In addition to four stand-alone check-cashing and payday advance stores, Baldwin Park has 23 other locations where people can cash their checks -- in liquor stores, grocery stores, bakeries and meat markets. Those businesses are not affected by the ban.
Edward D’Alessio, attorney for the Financial Service Centers of America, an industry group, said that the industry offers an array of services and that customer satisfaction remains extremely high.
And he said that if a lot of cities “were honest, they would be saying, ‘We’re not directing the ordinances at these businesses. We’re directing them at people who use these businesses.’
“If you look at Baldwin Park, for example, they talk a lot about aesthetics in their study and reports,” D’Alessio said. “They’re throwing out other things like crime. What are they saying, that the people who come to these businesses are criminals?”
Lozano, the mayor, said that the businesses charge customers “astronomical rates” and that he had talked to residents who had gotten into far worse debt after dealing with payday loan stores.
But customers are not mentioned in the February report on which the City Council based its vote to place a moratorium on these businesses. The report instead cited the potential for the businesses to harm the city through “a negative image, increased crime and visual impacts.”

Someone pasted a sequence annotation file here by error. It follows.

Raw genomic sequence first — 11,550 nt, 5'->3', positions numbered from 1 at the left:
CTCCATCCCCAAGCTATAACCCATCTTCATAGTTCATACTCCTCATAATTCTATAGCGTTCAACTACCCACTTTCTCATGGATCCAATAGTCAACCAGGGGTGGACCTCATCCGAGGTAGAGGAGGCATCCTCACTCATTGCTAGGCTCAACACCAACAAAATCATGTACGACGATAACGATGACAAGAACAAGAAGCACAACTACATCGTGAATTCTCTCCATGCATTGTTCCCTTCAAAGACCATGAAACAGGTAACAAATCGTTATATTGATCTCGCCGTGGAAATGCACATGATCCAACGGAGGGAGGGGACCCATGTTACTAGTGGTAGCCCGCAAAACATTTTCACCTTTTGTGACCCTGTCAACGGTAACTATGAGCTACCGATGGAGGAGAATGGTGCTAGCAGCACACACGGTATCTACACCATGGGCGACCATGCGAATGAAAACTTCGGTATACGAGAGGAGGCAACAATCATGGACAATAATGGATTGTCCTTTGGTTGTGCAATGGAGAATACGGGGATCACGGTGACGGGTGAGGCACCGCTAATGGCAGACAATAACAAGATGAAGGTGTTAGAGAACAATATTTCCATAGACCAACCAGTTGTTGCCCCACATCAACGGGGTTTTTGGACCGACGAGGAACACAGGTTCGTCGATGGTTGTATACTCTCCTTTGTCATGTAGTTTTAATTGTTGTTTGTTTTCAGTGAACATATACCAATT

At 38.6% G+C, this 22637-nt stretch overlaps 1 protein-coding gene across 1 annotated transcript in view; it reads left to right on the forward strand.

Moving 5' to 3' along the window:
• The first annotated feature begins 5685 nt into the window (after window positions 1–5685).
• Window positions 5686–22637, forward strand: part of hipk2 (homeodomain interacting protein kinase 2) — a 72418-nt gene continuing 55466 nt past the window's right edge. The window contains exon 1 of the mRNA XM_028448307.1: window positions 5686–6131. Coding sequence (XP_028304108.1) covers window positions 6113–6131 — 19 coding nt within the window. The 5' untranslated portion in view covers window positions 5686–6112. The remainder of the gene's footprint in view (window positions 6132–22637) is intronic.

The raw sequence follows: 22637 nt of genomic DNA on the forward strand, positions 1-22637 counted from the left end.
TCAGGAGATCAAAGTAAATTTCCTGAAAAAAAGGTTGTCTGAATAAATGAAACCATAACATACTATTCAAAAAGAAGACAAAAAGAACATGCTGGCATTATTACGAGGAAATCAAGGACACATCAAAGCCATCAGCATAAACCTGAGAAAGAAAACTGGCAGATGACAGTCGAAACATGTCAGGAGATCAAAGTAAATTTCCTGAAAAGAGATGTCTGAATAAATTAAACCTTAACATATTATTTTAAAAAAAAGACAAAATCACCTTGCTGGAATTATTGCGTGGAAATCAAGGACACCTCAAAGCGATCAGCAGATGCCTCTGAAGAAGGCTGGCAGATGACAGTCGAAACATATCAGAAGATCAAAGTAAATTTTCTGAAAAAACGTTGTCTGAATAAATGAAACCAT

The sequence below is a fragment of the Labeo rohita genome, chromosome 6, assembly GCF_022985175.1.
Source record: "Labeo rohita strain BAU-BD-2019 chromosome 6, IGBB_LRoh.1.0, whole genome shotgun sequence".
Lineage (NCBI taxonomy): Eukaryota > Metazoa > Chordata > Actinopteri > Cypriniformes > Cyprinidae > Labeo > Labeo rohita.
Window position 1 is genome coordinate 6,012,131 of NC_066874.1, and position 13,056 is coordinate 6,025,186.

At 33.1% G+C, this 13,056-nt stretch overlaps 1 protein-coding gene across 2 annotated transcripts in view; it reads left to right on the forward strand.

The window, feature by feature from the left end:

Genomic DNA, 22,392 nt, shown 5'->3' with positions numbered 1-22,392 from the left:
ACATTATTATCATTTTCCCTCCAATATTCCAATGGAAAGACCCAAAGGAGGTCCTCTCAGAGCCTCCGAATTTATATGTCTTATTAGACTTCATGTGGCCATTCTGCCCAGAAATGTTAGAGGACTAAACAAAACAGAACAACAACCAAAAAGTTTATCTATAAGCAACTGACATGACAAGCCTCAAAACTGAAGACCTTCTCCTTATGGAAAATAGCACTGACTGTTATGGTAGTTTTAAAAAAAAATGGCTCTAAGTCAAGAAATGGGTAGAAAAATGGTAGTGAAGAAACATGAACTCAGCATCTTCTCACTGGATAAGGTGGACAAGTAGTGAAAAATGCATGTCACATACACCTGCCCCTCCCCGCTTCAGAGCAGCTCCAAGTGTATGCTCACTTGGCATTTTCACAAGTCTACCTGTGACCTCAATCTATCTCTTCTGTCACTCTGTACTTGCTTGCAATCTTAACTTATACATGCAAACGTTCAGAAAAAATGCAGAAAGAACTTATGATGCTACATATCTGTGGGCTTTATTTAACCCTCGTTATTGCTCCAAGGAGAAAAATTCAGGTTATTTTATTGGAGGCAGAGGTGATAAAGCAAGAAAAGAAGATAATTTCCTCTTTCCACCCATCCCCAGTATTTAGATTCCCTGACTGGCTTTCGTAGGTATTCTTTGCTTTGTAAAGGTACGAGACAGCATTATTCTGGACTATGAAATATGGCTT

“Within the past 10 years, the City of Baldwin Park has made it a priority to improve its image,” the report stated.
The city has tried to reverse its identity as a largely poor community. Lozano said Baldwin Park is a “city in transition,” with a large first-, second- and third-generation Latino community.
But many outside developers still show up and try to focus on projects aimed for immigrants, he said. It was only after a lot of work that Target and Wal-Mart came to town, Lozano said.
Having payday lending and check-cashing businesses doesn’t help, he said.
“They’re just an eyesore in areas that we may potentially look at for future development,” he said. “They’re out there preying on the poor and those people in desperate straits. They’re not a business I welcome in Baldwin Park.”